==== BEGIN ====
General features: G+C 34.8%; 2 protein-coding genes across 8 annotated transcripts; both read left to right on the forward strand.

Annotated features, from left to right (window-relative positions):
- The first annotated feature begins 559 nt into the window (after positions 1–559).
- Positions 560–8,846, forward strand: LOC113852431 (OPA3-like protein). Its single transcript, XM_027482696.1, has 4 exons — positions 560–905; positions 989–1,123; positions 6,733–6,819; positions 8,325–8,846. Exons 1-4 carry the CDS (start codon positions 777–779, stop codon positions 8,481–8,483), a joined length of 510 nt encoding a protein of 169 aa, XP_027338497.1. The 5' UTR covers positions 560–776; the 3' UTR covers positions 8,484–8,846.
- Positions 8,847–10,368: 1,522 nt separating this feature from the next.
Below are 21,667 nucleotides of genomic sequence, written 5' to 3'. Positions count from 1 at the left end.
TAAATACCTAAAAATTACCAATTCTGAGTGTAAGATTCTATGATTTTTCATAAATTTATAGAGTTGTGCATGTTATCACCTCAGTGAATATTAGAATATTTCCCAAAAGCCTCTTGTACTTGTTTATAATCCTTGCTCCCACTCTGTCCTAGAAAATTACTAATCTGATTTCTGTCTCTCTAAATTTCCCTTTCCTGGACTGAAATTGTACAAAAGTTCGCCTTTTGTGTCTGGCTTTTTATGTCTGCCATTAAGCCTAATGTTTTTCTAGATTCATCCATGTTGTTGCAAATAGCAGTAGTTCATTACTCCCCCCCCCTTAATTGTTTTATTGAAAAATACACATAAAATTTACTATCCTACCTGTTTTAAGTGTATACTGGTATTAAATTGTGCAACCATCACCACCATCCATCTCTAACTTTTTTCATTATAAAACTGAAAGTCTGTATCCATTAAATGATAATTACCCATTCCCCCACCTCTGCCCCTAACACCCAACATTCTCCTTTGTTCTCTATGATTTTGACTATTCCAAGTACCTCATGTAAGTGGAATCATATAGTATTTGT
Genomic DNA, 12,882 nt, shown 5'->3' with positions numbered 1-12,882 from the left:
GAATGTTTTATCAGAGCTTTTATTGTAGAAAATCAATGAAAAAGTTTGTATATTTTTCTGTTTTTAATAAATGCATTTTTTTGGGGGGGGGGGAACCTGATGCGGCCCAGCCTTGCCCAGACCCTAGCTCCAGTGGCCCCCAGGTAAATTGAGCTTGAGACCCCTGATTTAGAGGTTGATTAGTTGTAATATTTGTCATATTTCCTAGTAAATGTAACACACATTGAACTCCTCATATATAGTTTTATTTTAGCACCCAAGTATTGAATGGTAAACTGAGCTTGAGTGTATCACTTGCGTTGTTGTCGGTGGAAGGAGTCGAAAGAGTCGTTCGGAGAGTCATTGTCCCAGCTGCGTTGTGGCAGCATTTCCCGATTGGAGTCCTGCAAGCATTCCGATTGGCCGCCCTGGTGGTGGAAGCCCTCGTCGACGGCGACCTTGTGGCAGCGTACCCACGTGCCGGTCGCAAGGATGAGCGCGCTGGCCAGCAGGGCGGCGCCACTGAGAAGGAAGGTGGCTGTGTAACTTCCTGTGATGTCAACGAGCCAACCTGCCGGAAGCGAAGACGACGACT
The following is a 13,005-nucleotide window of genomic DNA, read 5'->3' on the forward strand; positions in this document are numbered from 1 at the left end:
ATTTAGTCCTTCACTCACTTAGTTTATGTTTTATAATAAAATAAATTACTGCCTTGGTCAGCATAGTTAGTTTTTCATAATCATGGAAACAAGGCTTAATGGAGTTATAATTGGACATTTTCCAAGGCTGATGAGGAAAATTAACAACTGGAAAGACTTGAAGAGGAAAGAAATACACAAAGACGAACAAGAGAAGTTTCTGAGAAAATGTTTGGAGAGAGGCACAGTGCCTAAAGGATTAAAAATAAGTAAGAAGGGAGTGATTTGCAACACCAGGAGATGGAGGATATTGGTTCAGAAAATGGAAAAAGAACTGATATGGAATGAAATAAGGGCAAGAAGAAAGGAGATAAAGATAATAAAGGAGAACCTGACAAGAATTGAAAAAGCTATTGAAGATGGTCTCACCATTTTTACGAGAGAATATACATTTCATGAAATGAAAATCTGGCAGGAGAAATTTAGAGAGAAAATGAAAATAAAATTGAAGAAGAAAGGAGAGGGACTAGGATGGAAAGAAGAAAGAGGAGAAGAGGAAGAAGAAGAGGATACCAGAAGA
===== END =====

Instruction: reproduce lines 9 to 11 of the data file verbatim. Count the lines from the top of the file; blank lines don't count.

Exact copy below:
GAATGTTTTATCAGAGCTTTTATTGTAGAAAATCAATGAAAAAGTTTGTATATTTTTCTGTTTTTAATAAATGCATTTTTTTGGGGGGGGGGGAACCTGATGCGGCCCAGCCTTGCCCAGACCCTAGCTCCAGTGGCCCCCAGGTAAATTGAGCTTGAGACCCCTGATTTAGAGGTTGATTAGTTGTAATATTTGTCATATTTCCTAGTAAATGTAACACACATTGAACTCCTCATATATAGTTTTATTTTAGCACCCAAGTATTGAATGGTAAACTGAGCTTGAGTGTATCACTTGCGTTGTTGTCGGTGGAAGGAGTCGAAAGAGTCGTTCGGAGAGTCATTGTCCCAGCTGCGTTGTGGCAGCATTTCCCGATTGGAGTCCTGCAAGCATTCCGATTGGCCGCCCTGGTGGTGGAAGCCCTCGTCGACGGCGACCTTGTGGCAGCGTACCCACGTGCCGGTCGCAAGGATGAGCGCGCTGGCCAGCAGGGCGGCGCCACTGAGAAGGAAGGTGGCTGTGTAACTTCCTGTGATGTCAACGAGCCAACCTGCCGGAAGCGAAGACGACGACT
The following is a 13,005-nucleotide window of genomic DNA, read 5'->3' on the forward strand; positions in this document are numbered from 1 at the left end:
ATTTAGTCCTTCACTCACTTAGTTTATGTTTTATAATAAAATAAATTACTGCCTTGGTCAGCATAGTTAGTTTTTCATAATCATGGAAACAAGGCTTAATGGAGTTATAATTGGACATTTTCCAAGGCTGATGAGGAAAATTAACAACTGGAAAGACTTGAAGAGGAAAGAAATACACAAAGACGAACAAGAGAAGTTTCTGAGAAAATGTTTGGAGAGAGGCACAGTGCCTAAAGGATTAAAAATAAGTAAGAAGGGAGTGATTTGCAACACCAGGAGATGGAGGATATTGGTTCAGAAAATGGAAAAAGAACTGATATGGAATGAAATAAGGGCAAGAAGAAAGGAGATAAAGATAATAAAGGAGAACCTGACAAGAATTGAAAAAGCTATTGAAGATGGTCTCACCATTTTTACGAGAGAATATACATTTCATGAAATGAAAATCTGGCAGGAGAAATTTAGAGAGAAAATGAAAATAAAATTGAAGAAGAAAGGAGAGGGACTAGGATGGAAAGAAGAAAGAGGAGAAGAGGAAGAAGAAGAGGATACCAGAAGA